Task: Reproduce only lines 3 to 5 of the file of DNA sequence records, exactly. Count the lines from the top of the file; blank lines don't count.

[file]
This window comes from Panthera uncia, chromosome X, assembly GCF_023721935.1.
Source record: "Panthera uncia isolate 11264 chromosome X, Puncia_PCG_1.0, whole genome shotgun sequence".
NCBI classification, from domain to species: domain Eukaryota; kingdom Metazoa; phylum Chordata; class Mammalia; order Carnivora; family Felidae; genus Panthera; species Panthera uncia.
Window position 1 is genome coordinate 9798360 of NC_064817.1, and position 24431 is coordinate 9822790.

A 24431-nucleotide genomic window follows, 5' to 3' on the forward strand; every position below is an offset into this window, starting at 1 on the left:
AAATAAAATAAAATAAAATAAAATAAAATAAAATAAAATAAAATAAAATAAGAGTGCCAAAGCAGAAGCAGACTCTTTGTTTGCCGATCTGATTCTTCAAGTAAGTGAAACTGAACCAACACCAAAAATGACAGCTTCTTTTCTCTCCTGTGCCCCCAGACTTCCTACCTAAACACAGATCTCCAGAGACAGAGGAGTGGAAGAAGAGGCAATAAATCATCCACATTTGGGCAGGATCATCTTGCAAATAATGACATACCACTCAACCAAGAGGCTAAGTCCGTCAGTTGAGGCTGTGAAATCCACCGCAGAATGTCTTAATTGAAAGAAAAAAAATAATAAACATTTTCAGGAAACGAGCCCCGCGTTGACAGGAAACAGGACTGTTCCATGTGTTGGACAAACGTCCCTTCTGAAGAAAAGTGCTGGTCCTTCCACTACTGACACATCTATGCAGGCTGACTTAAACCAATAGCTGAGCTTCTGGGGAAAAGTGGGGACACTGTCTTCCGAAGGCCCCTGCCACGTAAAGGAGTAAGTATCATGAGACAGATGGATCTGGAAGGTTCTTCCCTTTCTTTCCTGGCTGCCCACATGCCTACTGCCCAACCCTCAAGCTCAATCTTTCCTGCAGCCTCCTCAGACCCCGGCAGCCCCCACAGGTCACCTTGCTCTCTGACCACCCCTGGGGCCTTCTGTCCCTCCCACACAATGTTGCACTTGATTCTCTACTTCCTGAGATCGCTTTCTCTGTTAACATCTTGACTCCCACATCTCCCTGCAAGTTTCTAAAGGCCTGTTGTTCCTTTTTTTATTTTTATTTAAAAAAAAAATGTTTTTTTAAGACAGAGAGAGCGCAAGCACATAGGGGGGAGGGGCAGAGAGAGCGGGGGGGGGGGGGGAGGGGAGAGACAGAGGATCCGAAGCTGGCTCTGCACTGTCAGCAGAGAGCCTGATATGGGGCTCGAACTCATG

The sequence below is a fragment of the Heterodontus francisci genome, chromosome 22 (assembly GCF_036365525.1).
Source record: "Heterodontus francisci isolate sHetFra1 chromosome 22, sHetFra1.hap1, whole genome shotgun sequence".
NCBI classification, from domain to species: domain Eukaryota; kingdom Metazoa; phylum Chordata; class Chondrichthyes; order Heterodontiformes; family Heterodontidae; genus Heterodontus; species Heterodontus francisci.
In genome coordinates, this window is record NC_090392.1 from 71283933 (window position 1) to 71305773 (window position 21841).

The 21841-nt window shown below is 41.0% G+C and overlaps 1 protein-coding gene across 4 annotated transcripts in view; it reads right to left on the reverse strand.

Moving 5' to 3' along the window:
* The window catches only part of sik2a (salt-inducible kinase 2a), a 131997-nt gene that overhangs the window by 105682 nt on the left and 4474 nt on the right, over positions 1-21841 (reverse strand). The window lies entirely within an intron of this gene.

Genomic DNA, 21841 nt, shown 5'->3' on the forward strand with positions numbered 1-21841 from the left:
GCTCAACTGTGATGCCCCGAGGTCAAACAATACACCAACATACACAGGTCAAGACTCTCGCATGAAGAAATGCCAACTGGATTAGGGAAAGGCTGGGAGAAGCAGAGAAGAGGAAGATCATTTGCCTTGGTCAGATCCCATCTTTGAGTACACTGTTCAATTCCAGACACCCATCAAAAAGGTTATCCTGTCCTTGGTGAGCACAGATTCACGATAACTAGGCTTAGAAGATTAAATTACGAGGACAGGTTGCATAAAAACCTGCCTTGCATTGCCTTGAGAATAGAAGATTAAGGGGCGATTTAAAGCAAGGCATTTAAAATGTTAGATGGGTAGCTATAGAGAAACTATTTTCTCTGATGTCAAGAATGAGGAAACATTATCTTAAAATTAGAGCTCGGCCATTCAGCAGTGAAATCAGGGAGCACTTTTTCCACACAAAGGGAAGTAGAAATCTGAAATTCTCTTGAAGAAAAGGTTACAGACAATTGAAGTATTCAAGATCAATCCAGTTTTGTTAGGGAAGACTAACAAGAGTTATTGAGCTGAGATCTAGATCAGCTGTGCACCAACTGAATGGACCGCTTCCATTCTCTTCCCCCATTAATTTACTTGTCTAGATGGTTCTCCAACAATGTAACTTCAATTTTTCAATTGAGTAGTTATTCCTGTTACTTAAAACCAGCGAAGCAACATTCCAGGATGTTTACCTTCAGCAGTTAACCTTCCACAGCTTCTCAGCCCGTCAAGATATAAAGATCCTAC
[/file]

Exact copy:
NCBI classification, from domain to species: domain Eukaryota; kingdom Metazoa; phylum Chordata; class Mammalia; order Carnivora; family Felidae; genus Panthera; species Panthera uncia.
Window position 1 is genome coordinate 9798360 of NC_064817.1, and position 24431 is coordinate 9822790.

A 24431-nucleotide genomic window follows, 5' to 3' on the forward strand; every position below is an offset into this window, starting at 1 on the left: